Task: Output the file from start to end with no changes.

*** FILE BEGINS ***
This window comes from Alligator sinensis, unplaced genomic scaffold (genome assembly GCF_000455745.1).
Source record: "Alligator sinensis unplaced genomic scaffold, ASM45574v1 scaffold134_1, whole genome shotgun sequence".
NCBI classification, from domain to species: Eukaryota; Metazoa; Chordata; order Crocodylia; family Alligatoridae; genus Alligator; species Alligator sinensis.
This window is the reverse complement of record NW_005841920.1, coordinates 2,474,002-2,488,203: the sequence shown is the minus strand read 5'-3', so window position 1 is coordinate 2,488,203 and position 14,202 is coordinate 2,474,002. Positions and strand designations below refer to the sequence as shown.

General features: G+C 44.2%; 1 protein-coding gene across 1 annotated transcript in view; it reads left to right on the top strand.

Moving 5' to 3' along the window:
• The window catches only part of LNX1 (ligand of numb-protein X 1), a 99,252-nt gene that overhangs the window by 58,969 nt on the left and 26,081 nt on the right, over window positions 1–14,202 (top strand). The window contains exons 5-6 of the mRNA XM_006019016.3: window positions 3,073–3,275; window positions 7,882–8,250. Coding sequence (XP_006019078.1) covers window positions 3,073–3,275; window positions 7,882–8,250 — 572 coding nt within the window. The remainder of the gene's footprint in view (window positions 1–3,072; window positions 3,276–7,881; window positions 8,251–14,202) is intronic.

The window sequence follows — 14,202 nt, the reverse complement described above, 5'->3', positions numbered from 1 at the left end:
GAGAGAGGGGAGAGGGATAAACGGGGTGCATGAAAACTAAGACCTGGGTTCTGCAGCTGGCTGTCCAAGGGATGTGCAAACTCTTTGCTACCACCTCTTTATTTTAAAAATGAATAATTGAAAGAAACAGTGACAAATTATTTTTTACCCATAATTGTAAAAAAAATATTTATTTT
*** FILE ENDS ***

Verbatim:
This window comes from Alligator sinensis, unplaced genomic scaffold (genome assembly GCF_000455745.1).
Source record: "Alligator sinensis unplaced genomic scaffold, ASM45574v1 scaffold134_1, whole genome shotgun sequence".
NCBI classification, from domain to species: Eukaryota; Metazoa; Chordata; order Crocodylia; family Alligatoridae; genus Alligator; species Alligator sinensis.
This window is the reverse complement of record NW_005841920.1, coordinates 2,474,002-2,488,203: the sequence shown is the minus strand read 5'-3', so window position 1 is coordinate 2,488,203 and position 14,202 is coordinate 2,474,002. Positions and strand designations below refer to the sequence as shown.

General features: G+C 44.2%; 1 protein-coding gene across 1 annotated transcript in view; it reads left to right on the top strand.

Moving 5' to 3' along the window:
• The window catches only part of LNX1 (ligand of numb-protein X 1), a 99,252-nt gene that overhangs the window by 58,969 nt on the left and 26,081 nt on the right, over window positions 1–14,202 (top strand). The window contains exons 5-6 of the mRNA XM_006019016.3: window positions 3,073–3,275; window positions 7,882–8,250. Coding sequence (XP_006019078.1) covers window positions 3,073–3,275; window positions 7,882–8,250 — 572 coding nt within the window. The remainder of the gene's footprint in view (window positions 1–3,072; window positions 3,276–7,881; window positions 8,251–14,202) is intronic.

The window sequence follows — 14,202 nt, the reverse complement described above, 5'->3', positions numbered from 1 at the left end:
GAGAGAGGGGAGAGGGATAAACGGGGTGCATGAAAACTAAGACCTGGGTTCTGCAGCTGGCTGTCCAAGGGATGTGCAAACTCTTTGCTACCACCTCTTTATTTTAAAAATGAATAATTGAAAGAAACAGTGACAAATTATTTTTTACCCATAATTGTAAAAAAAATATTTATTTT